The following year, the San Jose Sharks would get back to the playoffs. They reached the second round and faced off against the Calgary Flames, which they would beat in seven games. However, they would lose in the semifinals against the Detroit Red Wings. The team would fail to qualify in the 1995-1996 playoffs since they made considerable changes in their lineup. They would trade Sandis Ozolinsh and Igor Larionov. They would also lose Arturs Irbe due to an injury. Yet, the San Jose Sharks would be able to get Owen Nolan from the Colorado Avalanche.

The arrival of Patrick Marleau

The San Jose Sharks would have various coaching changes during the next seasons as they continued to remain at the bottom of the NHL standings. They qualified for a lottery pick in the 1997 NHL draft and were given the 2nd overall selection. They used this to pick Patrick Marleau, the future captain of the team. During the 1997-1998 season, the San Jose Sharks were able to shake off their roster problems and they would reach the playoffs once again. Their head coach was Darryl Sutter and they played with goaltender Mike Vernon. However, they would fail to advance in the first round. This trend continued for the next two years.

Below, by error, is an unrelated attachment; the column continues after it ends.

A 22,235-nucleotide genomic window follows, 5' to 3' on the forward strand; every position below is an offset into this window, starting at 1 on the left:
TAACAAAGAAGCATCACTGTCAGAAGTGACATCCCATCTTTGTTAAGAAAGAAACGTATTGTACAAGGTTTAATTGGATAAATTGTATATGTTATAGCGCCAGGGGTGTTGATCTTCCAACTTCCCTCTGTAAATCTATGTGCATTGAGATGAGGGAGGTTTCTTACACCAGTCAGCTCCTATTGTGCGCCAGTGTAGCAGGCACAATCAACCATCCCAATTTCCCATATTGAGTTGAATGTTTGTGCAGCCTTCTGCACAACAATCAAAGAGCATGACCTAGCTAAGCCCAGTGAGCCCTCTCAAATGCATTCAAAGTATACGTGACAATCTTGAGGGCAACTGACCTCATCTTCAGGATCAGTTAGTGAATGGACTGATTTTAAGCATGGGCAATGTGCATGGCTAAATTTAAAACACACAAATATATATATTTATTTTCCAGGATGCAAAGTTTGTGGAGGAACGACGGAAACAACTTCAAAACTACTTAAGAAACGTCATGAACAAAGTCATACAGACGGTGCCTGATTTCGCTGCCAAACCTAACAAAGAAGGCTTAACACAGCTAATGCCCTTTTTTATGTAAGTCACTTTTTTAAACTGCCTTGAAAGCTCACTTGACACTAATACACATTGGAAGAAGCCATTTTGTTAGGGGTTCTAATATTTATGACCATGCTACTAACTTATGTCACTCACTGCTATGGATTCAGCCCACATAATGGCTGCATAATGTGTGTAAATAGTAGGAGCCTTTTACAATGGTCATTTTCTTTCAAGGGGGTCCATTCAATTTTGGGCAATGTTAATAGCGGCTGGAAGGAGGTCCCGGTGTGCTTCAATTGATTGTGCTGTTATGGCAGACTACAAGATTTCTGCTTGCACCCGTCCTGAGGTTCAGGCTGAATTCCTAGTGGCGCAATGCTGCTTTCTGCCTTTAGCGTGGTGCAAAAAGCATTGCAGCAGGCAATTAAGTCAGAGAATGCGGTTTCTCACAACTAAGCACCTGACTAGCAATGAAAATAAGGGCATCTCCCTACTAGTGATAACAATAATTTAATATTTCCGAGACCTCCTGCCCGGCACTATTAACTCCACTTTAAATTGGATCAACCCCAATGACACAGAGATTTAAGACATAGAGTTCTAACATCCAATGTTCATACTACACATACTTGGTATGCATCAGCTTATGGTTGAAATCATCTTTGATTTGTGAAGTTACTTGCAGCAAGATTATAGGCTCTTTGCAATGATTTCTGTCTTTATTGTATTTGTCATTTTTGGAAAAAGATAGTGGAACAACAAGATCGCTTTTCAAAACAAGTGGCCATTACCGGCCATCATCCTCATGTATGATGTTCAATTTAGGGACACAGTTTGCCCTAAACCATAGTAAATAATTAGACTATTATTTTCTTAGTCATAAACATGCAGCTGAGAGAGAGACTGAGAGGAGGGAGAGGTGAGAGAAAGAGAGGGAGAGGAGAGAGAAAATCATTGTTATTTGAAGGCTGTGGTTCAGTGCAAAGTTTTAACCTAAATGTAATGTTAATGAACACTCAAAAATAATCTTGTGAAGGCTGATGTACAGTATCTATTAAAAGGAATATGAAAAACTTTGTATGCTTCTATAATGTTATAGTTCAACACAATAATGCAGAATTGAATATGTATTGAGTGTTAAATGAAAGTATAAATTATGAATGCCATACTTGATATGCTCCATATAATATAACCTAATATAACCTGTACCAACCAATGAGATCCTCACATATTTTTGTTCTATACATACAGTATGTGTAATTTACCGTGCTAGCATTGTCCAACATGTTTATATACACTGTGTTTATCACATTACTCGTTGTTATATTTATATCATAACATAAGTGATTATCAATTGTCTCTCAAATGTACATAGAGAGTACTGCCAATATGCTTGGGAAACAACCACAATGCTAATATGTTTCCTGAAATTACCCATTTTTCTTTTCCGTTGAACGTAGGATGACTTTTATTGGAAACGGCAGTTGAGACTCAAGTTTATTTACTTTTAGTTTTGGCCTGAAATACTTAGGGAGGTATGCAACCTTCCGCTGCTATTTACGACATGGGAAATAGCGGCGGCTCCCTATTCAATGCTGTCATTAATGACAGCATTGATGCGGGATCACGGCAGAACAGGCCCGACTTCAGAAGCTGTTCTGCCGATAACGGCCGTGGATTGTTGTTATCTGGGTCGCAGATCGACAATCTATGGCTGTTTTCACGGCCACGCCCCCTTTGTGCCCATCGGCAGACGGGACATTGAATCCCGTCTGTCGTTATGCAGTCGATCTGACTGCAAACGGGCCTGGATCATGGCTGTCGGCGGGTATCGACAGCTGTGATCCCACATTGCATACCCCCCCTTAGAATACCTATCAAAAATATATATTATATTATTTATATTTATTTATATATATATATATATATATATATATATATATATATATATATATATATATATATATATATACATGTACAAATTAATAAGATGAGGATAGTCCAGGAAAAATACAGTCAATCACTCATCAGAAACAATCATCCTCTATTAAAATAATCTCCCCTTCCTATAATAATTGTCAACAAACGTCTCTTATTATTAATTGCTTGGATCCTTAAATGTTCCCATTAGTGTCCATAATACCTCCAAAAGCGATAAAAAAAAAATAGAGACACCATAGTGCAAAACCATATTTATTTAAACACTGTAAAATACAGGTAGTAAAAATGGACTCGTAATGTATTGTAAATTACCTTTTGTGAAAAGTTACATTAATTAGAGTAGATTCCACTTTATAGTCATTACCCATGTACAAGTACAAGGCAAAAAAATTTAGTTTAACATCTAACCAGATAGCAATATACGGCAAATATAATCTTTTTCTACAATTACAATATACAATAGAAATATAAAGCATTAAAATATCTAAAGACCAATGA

In the 1999-2000 season, the San Jose Sharks would have a winning record and would match up against the St. Louis Blues in the first round. The Sharks were considered the underdogs in that series but they were able to finish off their opponents in seven games. The following round, the San Jose Sharks would lose to the Dallas Stars. In the 2000-2001 season, the San Jose Sharks had the services of Evgeni Nabokov, who won the Rookie of the Year award. They would also get Teemu Selanne from the Mighty Ducks of Anaheim in exchange for Jeff Friesen and Steve Shields.

The San Jose Sharks and the St. Louis Blues would face off again in the 2000-2001 playoffs. However, the results would be different as the Blues won in six games. In the next season, the San Jose Sharks would acquire Adam Graves in exchange for Mikael Samuelsson. The San Jose Sharks also won that year’s Pacific Division title and would beat the Phoenix Coyotes in the first round of the playoffs. They would then bow out to the Colorado Avalanche in the following round. After the season ended, the San Jose Sharks acquired Kyle McLaren, Jeff Jillson, and Dan McGillis in a three-way trade.